Zero-lift Drag Coefficient
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Zero-lift Drag Coefficient

In aerodynamics, the zero-lift drag coefficient ${\displaystyle C_{D,0}}$ is a dimensionless parameter which relates an aircraft's zero-lift drag force to its size, speed, and flying altitude.

Mathematically, zero-lift drag coefficient is defined as ${\displaystyle C_{D,0}=C_{D}-C_{D,i}}$, where ${\displaystyle C_{D}}$ is the total drag coefficient for a given power, speed, and altitude, and ${\displaystyle C_{D,i}}$ is the lift-induced drag coefficient at the same conditions. Thus, zero-lift drag coefficient is reflective of parasitic drag which makes it very useful in understanding how "clean" or streamlined an aircraft's aerodynamics are. For example, a Sopwith Camel biplane of World War I which had many wires and bracing struts as well as fixed landing gear, had a zero-lift drag coefficient of approximately 0.0378. Compare a ${\displaystyle C_{D,0}}$ value of 0.0161 for the streamlined P-51 Mustang of World War II[1] which compares very favorably even with the best modern aircraft.

The drag at zero-lift can be more easily conceptualized as the drag area (${\displaystyle f}$) which is simply the product of zero-lift drag coefficient and aircraft's wing area (${\displaystyle C_{D,0}\times S}$ where ${\displaystyle S}$ is the wing area). Parasitic drag experienced by an aircraft with a given drag area is approximately equal to the drag of a flat square disk with the same area which is held perpendicular to the direction of flight. The Sopwith Camel has a drag area of 8.73 sq ft (0.811 m2), compared to 3.80 sq ft (0.353 m2) for the P-51 Mustang. Both aircraft have a similar wing area, again reflecting the Mustang's superior aerodynamics in spite of much larger size.[1] In another comparison with the Camel, a very large but streamlined aircraft such as the Lockheed Constellation has a considerably smaller zero-lift drag coefficient (0.0211 vs. 0.0378) in spite of having a much larger drag area (34.82 ft2 vs. 8.73 ft2).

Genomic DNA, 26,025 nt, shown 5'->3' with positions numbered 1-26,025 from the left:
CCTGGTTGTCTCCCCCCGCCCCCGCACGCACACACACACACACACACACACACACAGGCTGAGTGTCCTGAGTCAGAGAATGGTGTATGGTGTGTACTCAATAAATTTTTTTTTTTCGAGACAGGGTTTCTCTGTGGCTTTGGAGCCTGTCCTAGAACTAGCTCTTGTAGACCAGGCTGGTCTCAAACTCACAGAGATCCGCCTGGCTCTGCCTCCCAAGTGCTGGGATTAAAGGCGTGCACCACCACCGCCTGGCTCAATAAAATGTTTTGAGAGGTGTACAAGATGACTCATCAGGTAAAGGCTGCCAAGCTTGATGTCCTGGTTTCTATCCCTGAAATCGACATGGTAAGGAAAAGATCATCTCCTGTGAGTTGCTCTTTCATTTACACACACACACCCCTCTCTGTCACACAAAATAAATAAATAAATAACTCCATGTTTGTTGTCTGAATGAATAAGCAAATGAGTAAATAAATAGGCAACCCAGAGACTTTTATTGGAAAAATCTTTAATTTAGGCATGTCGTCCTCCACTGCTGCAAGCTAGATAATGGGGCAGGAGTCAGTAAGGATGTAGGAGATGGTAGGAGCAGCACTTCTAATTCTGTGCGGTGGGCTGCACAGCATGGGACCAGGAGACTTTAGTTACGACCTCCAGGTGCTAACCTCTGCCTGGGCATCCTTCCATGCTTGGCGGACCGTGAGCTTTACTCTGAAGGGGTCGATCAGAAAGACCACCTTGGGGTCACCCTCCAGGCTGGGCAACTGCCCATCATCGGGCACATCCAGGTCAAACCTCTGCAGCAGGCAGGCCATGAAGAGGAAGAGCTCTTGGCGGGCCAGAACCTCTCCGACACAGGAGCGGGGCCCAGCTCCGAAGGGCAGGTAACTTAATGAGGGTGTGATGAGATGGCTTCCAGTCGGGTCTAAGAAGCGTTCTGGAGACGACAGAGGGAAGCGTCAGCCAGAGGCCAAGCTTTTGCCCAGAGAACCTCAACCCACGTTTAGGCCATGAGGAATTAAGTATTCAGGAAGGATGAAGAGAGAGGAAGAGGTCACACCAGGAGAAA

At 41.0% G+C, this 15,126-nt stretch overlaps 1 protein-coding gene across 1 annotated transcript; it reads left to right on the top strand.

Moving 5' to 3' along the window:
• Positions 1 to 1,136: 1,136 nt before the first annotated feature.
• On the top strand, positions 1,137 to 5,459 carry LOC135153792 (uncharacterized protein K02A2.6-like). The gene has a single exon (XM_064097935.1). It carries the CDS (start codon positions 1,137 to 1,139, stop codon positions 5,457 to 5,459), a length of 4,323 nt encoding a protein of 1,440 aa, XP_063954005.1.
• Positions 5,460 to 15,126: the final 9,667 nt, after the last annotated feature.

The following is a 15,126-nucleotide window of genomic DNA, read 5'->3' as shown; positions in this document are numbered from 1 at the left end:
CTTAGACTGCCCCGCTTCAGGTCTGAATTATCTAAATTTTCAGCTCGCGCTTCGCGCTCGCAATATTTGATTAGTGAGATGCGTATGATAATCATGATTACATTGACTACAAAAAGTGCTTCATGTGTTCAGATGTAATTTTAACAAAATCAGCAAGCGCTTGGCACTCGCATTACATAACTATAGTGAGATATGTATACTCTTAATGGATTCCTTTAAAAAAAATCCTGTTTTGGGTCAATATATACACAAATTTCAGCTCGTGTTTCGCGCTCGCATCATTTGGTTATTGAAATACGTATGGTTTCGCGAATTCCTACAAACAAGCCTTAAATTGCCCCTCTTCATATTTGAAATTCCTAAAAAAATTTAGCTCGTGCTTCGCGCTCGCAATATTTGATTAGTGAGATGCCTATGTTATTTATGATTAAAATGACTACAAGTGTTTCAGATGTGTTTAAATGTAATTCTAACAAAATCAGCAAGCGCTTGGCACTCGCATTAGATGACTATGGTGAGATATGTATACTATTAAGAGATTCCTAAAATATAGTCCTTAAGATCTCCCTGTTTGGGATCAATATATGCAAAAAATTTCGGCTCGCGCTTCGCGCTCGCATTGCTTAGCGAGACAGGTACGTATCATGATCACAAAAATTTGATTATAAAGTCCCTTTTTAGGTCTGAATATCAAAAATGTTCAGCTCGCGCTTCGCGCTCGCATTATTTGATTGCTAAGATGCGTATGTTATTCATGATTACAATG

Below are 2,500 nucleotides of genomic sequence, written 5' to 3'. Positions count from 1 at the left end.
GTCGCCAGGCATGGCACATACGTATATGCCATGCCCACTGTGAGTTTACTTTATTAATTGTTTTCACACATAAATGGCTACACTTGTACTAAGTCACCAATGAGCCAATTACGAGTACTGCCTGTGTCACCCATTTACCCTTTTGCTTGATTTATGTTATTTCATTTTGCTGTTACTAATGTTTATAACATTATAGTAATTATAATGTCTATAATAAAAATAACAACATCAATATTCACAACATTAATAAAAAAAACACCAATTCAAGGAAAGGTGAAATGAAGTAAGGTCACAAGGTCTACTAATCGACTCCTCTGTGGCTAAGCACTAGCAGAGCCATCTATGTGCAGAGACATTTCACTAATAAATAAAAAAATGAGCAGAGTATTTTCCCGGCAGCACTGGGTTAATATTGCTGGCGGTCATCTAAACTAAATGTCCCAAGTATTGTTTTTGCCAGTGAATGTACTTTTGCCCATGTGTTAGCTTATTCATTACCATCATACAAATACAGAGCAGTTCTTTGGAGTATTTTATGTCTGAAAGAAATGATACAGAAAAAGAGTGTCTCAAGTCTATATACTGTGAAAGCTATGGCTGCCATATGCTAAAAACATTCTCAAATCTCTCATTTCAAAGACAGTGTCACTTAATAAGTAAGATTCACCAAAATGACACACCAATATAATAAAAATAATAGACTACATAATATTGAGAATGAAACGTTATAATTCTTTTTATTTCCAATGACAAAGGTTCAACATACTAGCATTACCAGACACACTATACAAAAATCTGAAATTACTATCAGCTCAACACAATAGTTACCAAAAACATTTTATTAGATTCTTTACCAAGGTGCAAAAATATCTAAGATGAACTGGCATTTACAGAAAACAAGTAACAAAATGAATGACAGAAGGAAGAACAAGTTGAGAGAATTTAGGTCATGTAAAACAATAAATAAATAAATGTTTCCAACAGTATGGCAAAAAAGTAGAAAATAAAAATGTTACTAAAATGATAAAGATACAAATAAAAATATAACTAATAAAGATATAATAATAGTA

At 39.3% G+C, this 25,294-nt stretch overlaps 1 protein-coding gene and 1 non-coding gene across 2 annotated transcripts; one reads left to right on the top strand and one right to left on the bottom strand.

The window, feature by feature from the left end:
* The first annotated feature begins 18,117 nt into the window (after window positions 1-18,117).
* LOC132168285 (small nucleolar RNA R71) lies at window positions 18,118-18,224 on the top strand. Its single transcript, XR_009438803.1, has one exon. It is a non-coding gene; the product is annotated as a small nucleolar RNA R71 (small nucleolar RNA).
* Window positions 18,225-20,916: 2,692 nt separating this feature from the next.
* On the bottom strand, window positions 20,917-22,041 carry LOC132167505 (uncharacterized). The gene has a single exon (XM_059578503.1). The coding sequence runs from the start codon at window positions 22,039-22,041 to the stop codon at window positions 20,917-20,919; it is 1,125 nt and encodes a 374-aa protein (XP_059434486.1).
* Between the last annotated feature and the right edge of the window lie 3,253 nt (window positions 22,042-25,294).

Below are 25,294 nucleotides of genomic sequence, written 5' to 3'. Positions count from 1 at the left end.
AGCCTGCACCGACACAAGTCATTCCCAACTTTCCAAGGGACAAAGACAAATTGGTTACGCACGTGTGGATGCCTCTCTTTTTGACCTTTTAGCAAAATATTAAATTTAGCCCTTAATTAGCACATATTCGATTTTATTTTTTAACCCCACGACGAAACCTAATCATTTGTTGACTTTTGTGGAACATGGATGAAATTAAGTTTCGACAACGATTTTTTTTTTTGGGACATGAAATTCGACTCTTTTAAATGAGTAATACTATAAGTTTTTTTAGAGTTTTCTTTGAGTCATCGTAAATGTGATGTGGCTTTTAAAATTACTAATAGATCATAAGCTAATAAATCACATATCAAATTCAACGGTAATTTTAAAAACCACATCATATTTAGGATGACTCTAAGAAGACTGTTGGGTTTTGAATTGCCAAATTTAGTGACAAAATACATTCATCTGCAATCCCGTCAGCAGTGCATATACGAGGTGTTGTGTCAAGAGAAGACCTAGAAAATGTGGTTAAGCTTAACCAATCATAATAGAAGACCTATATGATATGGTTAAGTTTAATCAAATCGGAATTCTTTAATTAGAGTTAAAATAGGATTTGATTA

Furthermore, an aircraft's maximum speed is proportional to the cube root of the ratio of power to drag area, that is:

${\displaystyle V_{max}\ \propto \ {\sqrt[{3}]{power/f}}}$.[1]

## Estimating zero-lift drag[1]

As noted earlier, ${\displaystyle C_{D,0}=C_{D}-C_{D,i}}$.

The total drag coefficient can be estimated as:

${\displaystyle C_{D}={\frac {550\eta P}{{\frac {1}{2}}\rho _{0}[\sigma S(1.47V)^{3}]}}}$,

where ${\displaystyle \eta }$ is the propulsive efficiency, P is engine power in horsepower, ${\displaystyle \rho _{0}}$ sea-level air density in slugs/cubic foot, ${\displaystyle \sigma }$ is the atmospheric density ratio for an altitude other than sea level, S is the aircraft's wing area in square feet, and V is the aircraft's speed in miles per hour. Substituting 0.002378 for ${\displaystyle \rho _{0}}$, the equation is simplified to:

${\displaystyle C_{D}=1.456\times 10^{5}({\frac {\eta P}{\sigma SV^{3}}})}$.

The induced drag coefficient can be estimated as:

${\displaystyle C_{D,i}={\frac {C_{L}^{2}}{\pi A\epsilon }}}$,

where ${\displaystyle C_{L}}$ is the lift coefficient, A is the aspect ratio, and ${\displaystyle \epsilon }$ is the aircraft's efficiency factor.

Substituting for ${\displaystyle C_{L}}$ gives:

${\displaystyle C_{D,i}={\frac {4.822\times 10^{4}}{A\epsilon \sigma ^{2}V^{4}}}(W/S)^{2}}$,

## References

1. ^ a b c d Loftin, LK Jr. "Quest for performance: The evolution of modern aircraft. NASA SP-468". Retrieved .